Congenital Hepatic Fibrosis in 5 Dogs

Department of Population Health and Pathobiology, College of Veterinary Medicine, North Carolina State University Raleigh, NC, USA.
Veterinary Pathology (Impact Factor: 1.87). 01/2010; 47(1):102-7. DOI: 10.1177/0300985809353313
Source: PubMed


Congenital hepatic fibrosis is a disorder of biliary system development histologically characterized by diffuse periportal to bridging fibrosis with numerous small often-irregular bile ducts and reduction in the number of portal vein branches. The condition results from abnormal development of the ductal plate, the embryonic precursor to the interlobular bile ducts. It has rarely been reported in veterinary species, and it has never been reported in dogs. This article describes 5 cases of a ductal plate malformation in dogs consistent with congenital hepatic fibrosis. On light microscopy, all 5 livers had severe bridging fibrosis with a marked increase in the number of small bile ducts, which often had irregular, dilated profiles reminiscent of the developing ductal plate. In addition, 80% (4 of 5) of cases lacked typical portal vein profiles. Cytokeratin 7 and proliferating cell nuclear antigen immunohistochemistry was performed on the 3 cases for which paraffin-embedded tissue was available. The bile duct profiles were strongly positive for cytokeratin 7 in all 3 cases, and they were negative for proliferating cell nuclear antigen or only had rare positive cells. All 5 dogs presented with clinical signs of portal hypertension. Congenital hepatic fibrosis should be considered in the differential diagnosis in young dogs that present with portal hypertension and lesions that may have been interpreted as bridging biliary hyperplasia or extrahepatic biliary obstruction.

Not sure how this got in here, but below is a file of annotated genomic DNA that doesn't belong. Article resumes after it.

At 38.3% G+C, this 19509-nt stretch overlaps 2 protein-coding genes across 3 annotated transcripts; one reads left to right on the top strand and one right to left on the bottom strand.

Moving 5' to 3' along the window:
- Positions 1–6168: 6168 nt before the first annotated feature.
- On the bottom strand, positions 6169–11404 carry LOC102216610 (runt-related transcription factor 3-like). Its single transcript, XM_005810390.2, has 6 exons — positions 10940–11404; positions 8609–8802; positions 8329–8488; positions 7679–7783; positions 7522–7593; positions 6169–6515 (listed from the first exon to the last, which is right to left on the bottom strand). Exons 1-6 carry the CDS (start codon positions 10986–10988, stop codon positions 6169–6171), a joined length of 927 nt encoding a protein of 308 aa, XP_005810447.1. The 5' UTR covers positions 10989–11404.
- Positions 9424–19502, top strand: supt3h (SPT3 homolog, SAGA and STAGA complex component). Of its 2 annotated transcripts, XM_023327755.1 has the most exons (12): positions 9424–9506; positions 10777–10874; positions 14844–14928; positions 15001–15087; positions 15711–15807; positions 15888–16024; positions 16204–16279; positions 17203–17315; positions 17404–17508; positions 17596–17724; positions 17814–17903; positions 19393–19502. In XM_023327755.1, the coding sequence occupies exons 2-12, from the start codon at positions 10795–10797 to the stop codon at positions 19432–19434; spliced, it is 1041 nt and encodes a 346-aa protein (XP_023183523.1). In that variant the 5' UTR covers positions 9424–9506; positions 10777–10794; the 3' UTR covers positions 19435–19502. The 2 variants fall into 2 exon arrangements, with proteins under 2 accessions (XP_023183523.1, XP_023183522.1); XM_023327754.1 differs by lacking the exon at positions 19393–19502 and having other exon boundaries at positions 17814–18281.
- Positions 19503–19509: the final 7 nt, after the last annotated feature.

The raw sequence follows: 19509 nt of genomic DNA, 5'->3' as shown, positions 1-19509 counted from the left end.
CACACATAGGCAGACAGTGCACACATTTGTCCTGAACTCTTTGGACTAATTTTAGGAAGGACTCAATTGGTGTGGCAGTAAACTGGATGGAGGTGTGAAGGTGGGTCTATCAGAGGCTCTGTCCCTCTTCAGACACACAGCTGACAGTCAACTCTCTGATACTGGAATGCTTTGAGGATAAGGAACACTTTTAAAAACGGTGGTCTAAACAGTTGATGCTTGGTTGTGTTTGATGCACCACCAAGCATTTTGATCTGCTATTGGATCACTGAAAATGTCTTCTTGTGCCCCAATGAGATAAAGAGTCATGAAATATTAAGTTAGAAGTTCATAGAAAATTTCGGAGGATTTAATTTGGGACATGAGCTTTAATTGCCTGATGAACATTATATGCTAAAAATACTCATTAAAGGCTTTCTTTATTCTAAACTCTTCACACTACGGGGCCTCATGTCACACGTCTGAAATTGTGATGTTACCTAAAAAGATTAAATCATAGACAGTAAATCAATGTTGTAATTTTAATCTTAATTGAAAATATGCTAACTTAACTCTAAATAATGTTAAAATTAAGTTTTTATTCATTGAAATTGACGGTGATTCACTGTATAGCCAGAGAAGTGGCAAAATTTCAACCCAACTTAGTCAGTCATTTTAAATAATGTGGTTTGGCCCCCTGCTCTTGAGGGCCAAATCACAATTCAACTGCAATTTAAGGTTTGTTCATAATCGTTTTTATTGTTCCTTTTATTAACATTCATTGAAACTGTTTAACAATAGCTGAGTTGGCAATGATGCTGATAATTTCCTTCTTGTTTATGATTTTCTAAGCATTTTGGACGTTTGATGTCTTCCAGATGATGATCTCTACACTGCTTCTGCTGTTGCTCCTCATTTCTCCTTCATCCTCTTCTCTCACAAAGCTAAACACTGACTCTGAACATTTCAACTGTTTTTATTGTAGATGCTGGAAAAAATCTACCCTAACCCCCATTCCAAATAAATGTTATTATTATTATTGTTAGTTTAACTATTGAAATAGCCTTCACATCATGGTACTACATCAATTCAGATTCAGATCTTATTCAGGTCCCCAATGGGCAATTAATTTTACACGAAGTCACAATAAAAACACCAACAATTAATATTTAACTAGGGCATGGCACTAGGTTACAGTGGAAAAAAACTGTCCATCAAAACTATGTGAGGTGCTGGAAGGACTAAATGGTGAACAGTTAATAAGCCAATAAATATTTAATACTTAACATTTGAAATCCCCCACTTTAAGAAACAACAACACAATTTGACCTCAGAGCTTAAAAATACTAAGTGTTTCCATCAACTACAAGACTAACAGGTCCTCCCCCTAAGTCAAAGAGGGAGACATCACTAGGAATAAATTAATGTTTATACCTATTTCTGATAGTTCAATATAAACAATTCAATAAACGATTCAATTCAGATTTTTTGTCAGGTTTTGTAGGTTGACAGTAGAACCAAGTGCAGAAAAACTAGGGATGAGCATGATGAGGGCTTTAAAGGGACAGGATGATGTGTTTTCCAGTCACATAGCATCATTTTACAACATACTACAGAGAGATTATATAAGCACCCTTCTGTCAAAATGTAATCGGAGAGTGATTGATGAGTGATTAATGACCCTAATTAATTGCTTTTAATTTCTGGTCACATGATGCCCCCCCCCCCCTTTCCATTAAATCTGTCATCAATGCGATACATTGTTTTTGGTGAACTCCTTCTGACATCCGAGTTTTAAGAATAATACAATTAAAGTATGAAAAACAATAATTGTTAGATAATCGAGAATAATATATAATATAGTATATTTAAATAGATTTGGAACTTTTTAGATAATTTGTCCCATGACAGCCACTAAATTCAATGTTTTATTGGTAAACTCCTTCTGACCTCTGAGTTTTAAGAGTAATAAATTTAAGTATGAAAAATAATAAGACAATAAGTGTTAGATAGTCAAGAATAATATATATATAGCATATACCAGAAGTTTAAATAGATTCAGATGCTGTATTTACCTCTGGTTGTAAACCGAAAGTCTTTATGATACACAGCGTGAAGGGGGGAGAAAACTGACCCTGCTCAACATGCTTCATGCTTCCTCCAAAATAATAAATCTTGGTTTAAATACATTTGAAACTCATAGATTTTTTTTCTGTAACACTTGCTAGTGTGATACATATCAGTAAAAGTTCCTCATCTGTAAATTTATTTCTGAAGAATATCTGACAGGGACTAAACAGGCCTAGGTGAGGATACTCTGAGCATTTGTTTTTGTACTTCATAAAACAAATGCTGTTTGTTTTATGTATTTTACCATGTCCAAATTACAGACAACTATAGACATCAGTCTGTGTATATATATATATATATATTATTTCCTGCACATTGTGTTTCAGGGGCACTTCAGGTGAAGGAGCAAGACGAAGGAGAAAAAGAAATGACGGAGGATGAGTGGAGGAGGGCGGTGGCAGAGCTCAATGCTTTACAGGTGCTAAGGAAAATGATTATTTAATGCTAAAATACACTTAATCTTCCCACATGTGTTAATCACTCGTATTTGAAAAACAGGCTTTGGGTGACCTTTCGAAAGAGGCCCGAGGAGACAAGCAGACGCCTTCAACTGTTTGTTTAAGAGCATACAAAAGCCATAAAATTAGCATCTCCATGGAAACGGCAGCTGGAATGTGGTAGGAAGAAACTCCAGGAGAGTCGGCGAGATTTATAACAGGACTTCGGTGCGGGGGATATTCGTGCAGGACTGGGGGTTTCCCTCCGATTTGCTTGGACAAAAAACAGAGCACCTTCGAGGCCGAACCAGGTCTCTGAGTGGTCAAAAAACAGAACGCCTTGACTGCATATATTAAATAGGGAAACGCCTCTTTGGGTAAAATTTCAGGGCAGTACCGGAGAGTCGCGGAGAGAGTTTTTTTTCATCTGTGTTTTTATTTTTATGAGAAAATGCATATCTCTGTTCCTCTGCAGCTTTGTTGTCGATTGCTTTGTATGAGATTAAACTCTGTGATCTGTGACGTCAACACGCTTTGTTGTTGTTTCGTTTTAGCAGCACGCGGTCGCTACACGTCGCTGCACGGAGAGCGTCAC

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Available from: Chiara Brachelente, Sep 01, 2014
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